Pen­tagon’s lat­est na­tional se­cu­rity threat – obe­sity

The Star Malaysia - - World -

WASH­ING­TON: For­get about the high-tech mil­i­tary chal­lenges from China and Rus­sia, the Pen­tagon is fac­ing a fast-grow­ing na­tional se­cu­rity threat that could be even trick­ier to tackle: Amer­ica’s obe­sity cri­sis.

A study re­leased this week has found that nearly one-third of young Amer­i­cans are now too over­weight to join up, a wor­ry­ing statis­tic for mil­i­tary of­fi­cials al­ready fac­ing re­cruit­ment chal­lenges.

“Obe­sity has long threat­ened our na­tion’s health. As the epi­demic grows, obe­sity is pos­ing a threat to our na­tion’s se­cu­rity as well,” the Coun­cil for a Strong Amer­ica states in its new re­port.

The Army last month an­nounced it would miss its goal of at­tract­ing 76,500 new re­cruits in 2018. The short­fall is of about 6,500 sol­diers – the first time since 2005 the ser­vice had missed its hir­ing tar­gets.

A strong US econ­omy and tight jobs mar­ket played a role, but the num­bers high­light the dwin­dling pool of ap­pli­cants the Pen­tagon has to draw from.

Ac­cord­ing to the De­fence Depart­ment, obe­sity is one of the top rea­sons why a stun­ning 71% of Amer­i­cans aged 17-24 do not meet the mil­i­tary’s sign-up re­quire­ments.

“Given the high per­cent­age of Amer­i­can youth who are too over­weight to serve, re­cruit­ing chal­lenges will con­tinue un­less mea­sures are taken to en­cour­age a healthy life­style be­gin­ning at a young age,” states the study, en­ti­tled “Un­healthy and Un­pre­pared”.

Other fac­tors such as prior drug use or a lack of aca­demic qual­i­fi­ca­tions are also tak­ing a toll.

The re­port, com­piled by a group of re­tired gen­er­als and ad­mi­rals, notes that the obe­sity is­sue is a par­tic­u­lar worry as it comes when fewer young peo­ple are in­ter­ested in join­ing the mil­i­tary in the first place.

De­fence Sec­re­tary Jim Mat­tis, a re­tired Ma­rine gen­eral, last month said the shrink­ing pool of Amer­i­cans el­i­gi­ble to serve was a “big con­cern”.

“It’s a sad state of af­fairs when 71% of the 18 to 24-year-old males in this coun­try can­not qual­ify to en­ter the United States Army as a pri­vate,” he said.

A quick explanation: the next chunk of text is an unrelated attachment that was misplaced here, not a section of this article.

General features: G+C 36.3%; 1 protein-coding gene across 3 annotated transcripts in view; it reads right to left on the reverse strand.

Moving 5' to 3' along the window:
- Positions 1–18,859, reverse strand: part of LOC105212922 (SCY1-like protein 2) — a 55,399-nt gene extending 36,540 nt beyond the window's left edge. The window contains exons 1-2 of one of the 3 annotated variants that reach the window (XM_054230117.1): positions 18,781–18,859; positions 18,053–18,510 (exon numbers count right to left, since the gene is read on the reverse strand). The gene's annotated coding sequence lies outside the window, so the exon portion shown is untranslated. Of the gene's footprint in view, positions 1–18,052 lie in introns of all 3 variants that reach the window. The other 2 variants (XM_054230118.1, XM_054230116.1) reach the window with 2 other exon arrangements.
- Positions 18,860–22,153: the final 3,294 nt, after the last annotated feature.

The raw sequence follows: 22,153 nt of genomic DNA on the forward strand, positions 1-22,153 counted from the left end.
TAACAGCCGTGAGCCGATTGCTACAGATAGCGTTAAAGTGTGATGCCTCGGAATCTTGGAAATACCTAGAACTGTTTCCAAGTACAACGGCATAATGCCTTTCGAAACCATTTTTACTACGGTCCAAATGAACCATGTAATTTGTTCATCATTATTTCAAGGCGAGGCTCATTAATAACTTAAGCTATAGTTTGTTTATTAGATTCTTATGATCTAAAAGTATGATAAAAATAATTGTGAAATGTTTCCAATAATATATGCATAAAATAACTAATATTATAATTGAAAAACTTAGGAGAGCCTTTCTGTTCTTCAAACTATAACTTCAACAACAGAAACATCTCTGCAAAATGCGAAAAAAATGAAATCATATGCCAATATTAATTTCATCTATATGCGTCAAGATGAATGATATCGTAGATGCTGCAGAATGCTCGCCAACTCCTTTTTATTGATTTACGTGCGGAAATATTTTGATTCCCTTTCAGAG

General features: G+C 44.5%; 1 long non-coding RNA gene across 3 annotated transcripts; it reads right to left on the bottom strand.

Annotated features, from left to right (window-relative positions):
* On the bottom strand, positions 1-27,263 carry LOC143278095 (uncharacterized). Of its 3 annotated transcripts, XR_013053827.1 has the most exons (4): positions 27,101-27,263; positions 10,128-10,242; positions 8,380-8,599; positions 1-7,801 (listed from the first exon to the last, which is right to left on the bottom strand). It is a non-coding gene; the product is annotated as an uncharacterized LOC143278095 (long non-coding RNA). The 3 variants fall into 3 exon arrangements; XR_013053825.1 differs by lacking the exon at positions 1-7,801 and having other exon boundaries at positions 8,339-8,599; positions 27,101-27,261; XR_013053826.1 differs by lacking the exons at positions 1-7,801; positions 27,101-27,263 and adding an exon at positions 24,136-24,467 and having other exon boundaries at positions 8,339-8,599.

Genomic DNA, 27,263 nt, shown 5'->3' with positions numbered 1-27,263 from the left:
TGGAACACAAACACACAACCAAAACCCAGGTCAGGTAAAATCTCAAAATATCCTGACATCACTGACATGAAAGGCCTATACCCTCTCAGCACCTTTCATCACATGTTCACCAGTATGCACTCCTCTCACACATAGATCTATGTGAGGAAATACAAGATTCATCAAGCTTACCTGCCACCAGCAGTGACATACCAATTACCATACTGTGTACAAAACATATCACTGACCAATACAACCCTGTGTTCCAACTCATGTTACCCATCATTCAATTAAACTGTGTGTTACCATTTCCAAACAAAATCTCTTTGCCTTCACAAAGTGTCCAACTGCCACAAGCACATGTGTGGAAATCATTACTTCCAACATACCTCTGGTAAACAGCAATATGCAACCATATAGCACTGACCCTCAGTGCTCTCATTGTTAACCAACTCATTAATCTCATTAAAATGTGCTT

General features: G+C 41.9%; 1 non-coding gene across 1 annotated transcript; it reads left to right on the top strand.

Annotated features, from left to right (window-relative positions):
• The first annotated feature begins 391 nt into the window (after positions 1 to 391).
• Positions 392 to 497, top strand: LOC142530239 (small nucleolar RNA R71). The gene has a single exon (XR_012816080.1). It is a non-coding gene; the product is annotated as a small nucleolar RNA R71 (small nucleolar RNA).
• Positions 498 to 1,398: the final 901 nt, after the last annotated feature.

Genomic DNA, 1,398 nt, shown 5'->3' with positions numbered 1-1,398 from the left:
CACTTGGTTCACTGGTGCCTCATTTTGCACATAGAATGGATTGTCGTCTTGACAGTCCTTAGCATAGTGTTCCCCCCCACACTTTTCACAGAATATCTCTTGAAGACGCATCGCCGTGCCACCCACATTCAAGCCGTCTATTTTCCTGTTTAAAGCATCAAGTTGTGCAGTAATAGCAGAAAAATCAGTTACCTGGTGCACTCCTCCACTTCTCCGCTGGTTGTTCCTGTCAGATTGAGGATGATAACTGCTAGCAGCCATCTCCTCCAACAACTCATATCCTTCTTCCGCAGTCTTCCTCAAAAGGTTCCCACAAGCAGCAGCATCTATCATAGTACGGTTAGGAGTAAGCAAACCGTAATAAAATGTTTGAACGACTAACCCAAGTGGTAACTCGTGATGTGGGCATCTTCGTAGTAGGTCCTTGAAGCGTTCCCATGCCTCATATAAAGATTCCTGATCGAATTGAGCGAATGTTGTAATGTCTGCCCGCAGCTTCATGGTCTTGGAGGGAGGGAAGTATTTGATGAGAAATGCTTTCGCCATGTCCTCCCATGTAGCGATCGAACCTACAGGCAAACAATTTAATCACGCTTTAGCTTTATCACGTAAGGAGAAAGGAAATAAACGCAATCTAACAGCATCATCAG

The prob­lem should be ad­dressed at the lo­cal level, he said, prais­ing ef­forts of re­tired ser­vice mem­bers who are work­ing in schools “to try to re­store phys­i­cal ed­u­ca­tion where it’s been taken out, to try to get school lunches to be things that fuel the body, in­stead of just giv­ing them crummy food”.

The obe­sity prob­lem per­sists even af­ter boot camp.

Ac­cord­ing to re­tired Army ma­jor gen­eral Jef­frey Phillips, the mil­i­tary spends more than US$1.5bil (RM6.2bil) each year treat­ing obe­sity-re­lated health con­di­tions.

“I saw it my­self: pudgy sol­diers vis­i­bly push­ing, or be­yond, the ‘height and weight’ stan­dards,” Phillips wrote in the Mil­i­tary Times.

The new re­port says the Pen­tagon has recog­nised the long-stand­ing obe­sity prob­lem, and is tak­ing steps to im­prove the health of its troops.

One Army pro­gramme, known as the Per­for­mance Triad, “aims to im­prove sol­dier readi­ness and en­cour­age healthy be­hav­iours, and to pro­vide sup­port to sol­diers in these ar­eas”.

The Army has also in­tro­duced a new phys­i­cal fit­ness test that mea­sures the like­li­hood re­cruits will go on to meet the phys­i­cal de­mands of their se­lected mil­i­tary job.

Many mil­i­tary fa­cil­i­ties are equipped with top-notch gyms, and din­ing fa­cil­i­ties on US bases around the world of­ten pro­vide nu­tri­tional guide­lines.

The re­port con­cludes that the so­lu­tion lies in en­sur­ing chil­dren and par­ents learn about the vi­tal im­por­tance of healthy eat­ing and phys­i­cal ac­tiv­ity from a young age.

Obe­sity has long threat­ened our na­tion’s health. As the epi­demic grows, obe­sity is pos­ing a threat to our na­tion’s se­cu­rity as well. Coun­cil for a Strong Amer­ica

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